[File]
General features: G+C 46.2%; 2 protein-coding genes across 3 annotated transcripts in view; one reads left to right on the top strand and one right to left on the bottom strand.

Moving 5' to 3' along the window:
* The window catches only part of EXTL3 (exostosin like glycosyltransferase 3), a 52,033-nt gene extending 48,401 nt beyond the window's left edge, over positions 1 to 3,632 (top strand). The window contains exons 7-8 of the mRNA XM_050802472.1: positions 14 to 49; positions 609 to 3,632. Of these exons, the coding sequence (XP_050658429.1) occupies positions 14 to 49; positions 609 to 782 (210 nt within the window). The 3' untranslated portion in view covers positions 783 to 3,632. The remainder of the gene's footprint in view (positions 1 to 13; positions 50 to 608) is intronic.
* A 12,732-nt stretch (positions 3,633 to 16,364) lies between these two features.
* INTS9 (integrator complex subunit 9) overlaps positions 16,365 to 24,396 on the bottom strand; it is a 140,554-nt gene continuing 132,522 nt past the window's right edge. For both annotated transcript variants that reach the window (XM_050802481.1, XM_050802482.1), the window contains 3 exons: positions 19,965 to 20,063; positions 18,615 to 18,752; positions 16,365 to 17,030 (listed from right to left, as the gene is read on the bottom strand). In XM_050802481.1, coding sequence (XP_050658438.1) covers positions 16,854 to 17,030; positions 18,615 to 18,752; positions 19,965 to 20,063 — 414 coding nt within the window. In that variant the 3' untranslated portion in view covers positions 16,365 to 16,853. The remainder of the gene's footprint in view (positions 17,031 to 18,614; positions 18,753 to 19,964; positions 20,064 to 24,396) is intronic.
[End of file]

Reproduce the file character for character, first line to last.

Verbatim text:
General features: G+C 46.2%; 2 protein-coding genes across 3 annotated transcripts in view; one reads left to right on the top strand and one right to left on the bottom strand.

Moving 5' to 3' along the window:
* The window catches only part of EXTL3 (exostosin like glycosyltransferase 3), a 52,033-nt gene extending 48,401 nt beyond the window's left edge, over positions 1 to 3,632 (top strand). The window contains exons 7-8 of the mRNA XM_050802472.1: positions 14 to 49; positions 609 to 3,632. Of these exons, the coding sequence (XP_050658429.1) occupies positions 14 to 49; positions 609 to 782 (210 nt within the window). The 3' untranslated portion in view covers positions 783 to 3,632. The remainder of the gene's footprint in view (positions 1 to 13; positions 50 to 608) is intronic.
* A 12,732-nt stretch (positions 3,633 to 16,364) lies between these two features.
* INTS9 (integrator complex subunit 9) overlaps positions 16,365 to 24,396 on the bottom strand; it is a 140,554-nt gene continuing 132,522 nt past the window's right edge. For both annotated transcript variants that reach the window (XM_050802481.1, XM_050802482.1), the window contains 3 exons: positions 19,965 to 20,063; positions 18,615 to 18,752; positions 16,365 to 17,030 (listed from right to left, as the gene is read on the bottom strand). In XM_050802481.1, coding sequence (XP_050658438.1) covers positions 16,854 to 17,030; positions 18,615 to 18,752; positions 19,965 to 20,063 — 414 coding nt within the window. In that variant the 3' untranslated portion in view covers positions 16,365 to 16,853. The remainder of the gene's footprint in view (positions 17,031 to 18,614; positions 18,753 to 19,964; positions 20,064 to 24,396) is intronic.